FROM a childhood dream of working for the secular press, Sister Regina Kuizon of the Religious of the Good Shepherd (RGS) has gone beyond her youthful reveries as she now directs the communication office of a worldwide religious order.
Kuizon is the highest-ranking Filipina in the congregation based in Rome, Italy. As a communications coordinator of RGS, her job includes publishing a newsletter in English, French and Spanish, and updating its official website. She also keeps RGS members worldwide up-to-date with the congregation’s activities and conventions. She serves a congregation of more than 4,000 members located in 72 countries in five continents.
However, Kuizon’s religious vocation does not stop on being a communication officer. Just like other RGS sisters, Kuizon everyday fulfills their congregation’s mission of comforting troubled youth, single mothers, the homeless, abused women and children and victims of human trafficking, among others.
“The motivating force in our lives comes from a sense of being loved by God and feeling particularly attracted to Christ in His shepherding expression of this love,” she told the Varsitarian.
On September 8, 1985, a Marian year, she was tasked to cover a youth gathering in the University of the East-Manila in preparation for the Golden Jubilee in the year 2000.
Kuizon was then working at the communications office of the Archdiocese of Manila under the late Jaime Cardinal Sin. She attended the gathering, little knowing that the journalistic assignment would change the course of her life forever.
“Fr. Ramon Salinas, O.P., one of the speakers posed a question: ‘what would you offer to the Lord in 2000?’” Kuizon said.
The priest’s words pierced through her spiritual consciousness, leading her to consider the vocation of a sacred life.
The last five years before entering the convent in 1990 was a “training in disguise” for the path Kuizon would eventually track. She became an assistant publications adviser of the Varsitarian in 1985, and worked at various Catholic publications where she had an intense orientation on the realm of the marginalized and the abused.
In 1990, she joined RGS.
After a decade of learning and experience, Kuizon’s auspicious moment arrived in February 2001, when RGS Asian leaders conducted their general meeting in the Philippines, during which she was in charge of the secretariat.
“In the same meeting, I learned that RGS was in need of a communications coordinator for the 2003 General Chapter meeting held only every six years, and attended by international RGS members,” she said.
In August 2001, she received an invitation of working as a communications coordinator in Rome, Italy.
Kuzion said she knew that the post was also offered to other sisters abroad.
“In 2002, I decided to fly to Rome,” she said.
For Kuizon, living in Rome is both a gift and a challenge.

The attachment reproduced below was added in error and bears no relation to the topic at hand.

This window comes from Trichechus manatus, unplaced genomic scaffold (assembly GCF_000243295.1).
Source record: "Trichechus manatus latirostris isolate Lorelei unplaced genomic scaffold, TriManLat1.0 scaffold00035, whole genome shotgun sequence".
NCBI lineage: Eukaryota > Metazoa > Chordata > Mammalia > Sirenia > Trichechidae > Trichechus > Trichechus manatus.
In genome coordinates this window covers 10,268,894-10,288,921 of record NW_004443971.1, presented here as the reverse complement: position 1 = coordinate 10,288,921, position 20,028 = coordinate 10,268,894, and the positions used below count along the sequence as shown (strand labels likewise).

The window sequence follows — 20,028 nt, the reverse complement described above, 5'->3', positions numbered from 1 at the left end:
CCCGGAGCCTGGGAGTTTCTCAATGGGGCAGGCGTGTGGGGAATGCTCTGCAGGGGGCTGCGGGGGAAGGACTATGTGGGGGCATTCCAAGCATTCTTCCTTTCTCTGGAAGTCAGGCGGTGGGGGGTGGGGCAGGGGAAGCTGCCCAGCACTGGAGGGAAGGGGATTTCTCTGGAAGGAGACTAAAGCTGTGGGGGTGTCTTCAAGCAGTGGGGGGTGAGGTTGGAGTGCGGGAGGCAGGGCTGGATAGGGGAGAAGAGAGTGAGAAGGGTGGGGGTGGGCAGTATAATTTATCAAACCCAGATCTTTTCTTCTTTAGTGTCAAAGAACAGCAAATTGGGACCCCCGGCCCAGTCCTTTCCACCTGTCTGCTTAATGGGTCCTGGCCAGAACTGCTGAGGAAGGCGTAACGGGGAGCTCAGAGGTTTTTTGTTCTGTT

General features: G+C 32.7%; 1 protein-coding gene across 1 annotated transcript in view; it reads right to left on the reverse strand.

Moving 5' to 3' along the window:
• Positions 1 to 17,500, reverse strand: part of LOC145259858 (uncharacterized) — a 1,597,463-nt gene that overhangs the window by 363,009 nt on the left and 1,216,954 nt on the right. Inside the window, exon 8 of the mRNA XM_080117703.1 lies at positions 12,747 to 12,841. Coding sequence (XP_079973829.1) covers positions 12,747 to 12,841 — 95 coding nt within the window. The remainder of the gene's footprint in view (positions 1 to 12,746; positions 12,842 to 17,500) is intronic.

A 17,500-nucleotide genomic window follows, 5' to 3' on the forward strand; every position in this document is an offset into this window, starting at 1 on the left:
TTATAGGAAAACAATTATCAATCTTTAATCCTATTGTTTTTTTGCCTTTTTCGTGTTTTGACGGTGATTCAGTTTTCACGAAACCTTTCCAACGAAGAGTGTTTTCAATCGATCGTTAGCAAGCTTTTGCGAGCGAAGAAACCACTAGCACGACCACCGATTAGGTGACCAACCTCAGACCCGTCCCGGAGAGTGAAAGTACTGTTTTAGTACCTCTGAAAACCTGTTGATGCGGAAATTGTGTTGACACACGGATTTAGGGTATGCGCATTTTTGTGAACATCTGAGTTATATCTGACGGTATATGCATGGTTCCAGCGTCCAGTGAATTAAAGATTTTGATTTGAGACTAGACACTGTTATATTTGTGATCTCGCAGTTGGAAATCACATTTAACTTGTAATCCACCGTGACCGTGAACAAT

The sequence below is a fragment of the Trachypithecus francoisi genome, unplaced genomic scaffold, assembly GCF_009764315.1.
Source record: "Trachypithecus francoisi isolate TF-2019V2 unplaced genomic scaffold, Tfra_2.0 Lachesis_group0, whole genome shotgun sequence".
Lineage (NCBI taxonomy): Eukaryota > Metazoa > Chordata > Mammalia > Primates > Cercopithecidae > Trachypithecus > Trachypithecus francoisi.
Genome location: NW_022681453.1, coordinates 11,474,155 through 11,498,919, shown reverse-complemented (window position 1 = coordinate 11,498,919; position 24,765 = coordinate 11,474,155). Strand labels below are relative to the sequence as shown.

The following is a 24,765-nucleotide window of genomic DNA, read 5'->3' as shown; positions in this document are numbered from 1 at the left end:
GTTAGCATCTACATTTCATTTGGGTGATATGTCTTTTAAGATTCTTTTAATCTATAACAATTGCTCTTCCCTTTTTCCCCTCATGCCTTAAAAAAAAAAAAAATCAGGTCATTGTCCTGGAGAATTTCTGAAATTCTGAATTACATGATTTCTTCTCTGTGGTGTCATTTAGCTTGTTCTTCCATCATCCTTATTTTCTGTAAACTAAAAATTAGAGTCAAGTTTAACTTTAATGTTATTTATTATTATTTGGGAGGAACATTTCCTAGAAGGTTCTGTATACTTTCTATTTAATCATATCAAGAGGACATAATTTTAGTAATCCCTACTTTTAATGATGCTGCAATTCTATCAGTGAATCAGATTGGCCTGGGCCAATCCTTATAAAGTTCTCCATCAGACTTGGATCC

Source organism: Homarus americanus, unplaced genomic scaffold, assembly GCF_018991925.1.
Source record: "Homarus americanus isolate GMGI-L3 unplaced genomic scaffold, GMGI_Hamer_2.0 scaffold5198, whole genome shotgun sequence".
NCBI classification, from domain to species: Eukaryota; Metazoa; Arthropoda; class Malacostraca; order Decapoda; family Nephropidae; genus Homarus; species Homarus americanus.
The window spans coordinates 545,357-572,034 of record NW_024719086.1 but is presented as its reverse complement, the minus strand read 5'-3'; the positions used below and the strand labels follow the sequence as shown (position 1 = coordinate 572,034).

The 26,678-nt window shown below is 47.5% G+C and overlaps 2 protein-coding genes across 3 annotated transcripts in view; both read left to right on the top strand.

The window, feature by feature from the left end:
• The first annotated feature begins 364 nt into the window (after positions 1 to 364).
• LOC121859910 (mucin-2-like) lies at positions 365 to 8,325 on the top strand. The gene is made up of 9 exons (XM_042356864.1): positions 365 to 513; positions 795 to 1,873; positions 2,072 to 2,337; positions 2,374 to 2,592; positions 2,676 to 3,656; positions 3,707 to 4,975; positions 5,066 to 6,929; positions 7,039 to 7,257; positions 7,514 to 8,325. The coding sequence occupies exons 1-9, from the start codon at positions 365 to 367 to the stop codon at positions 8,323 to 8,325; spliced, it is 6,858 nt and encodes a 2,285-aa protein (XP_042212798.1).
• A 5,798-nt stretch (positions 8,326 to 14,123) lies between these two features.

“It is a gift because of the privilege to explore the racial diversity of the congregation. It is a challenge because the languages I had to learn,” she said.
Witness to ecclesiastical history
Kuizon’s stay in Rome not only expanded her religious and professional horizons, but also enabled her to witness significant events in the history of the Catholic Church.
Kuizon attended Pope John Paul II’s wake and witnessed the introduction of Pope Benedict XVI as the new head of the Catholic Church.
“I was able to go to the Vatican and what used to be just a 10 to 15-minute walk from Via Conciliazione to the altar of St. Peter’s Basilica turned out to be more than five and a half-hour vigil starting at 8 p.m. and finally reaching the altar at 1:30 a.m. Others had to queue for eight hours, sometimes 12 hours or more,” she said, adding that people from all walks of life paid their last respects to the Holy Father.
As she saw the demise of a Pope, she also witnessed the phenomenal white smoke coming out of the Sistine Chapel signaling that the College of Cardinals had elected a new pope. She was there when Pope Benedict the XVI was formally introduced to seat in the helm of papacy.
“I was with Good Shepherd sisters who participated in the Mass at St. Peter’s Basilica when the Cardinals had to elect Pope Benedict XVI. We were united with the universal church in praying for a new pope,” she said.
Dream of coming home
Although she admitted that it is difficult to live away from the Philippines, Kuizon managed to endure homesickness while accomplishing her job dutifully.
Although she is thousands of miles away from the country, Kuizon, a native of Morong, Rizal, carries with her the good memories she accumulated, while performing works of charity in her motherland.
“When I was still in the country, I visited a young single mother who just gave birth to her daughter in a public hospital. Moments after her delivery, she was in a recovery room, sharing a bed with another woman who just gave birth,” she reminisced.
The Good Shepherd sisters managed to pay the single mother’s hospital bills. While in Rome, Kuizon received news that the single mother’s finances improved and can now provide for the needs of her daughter. The woman would drop by the convent to give donations to help RGS in its projects for women.
In Rome, she realized the importance of Filipinos in Catholic Church.
“Some of the Romans regard Filipino as indeed gift to the Church,” she said.
“I look forward to my return to the Philippines where I dream of working with women and children,” she conveyed. Tomasino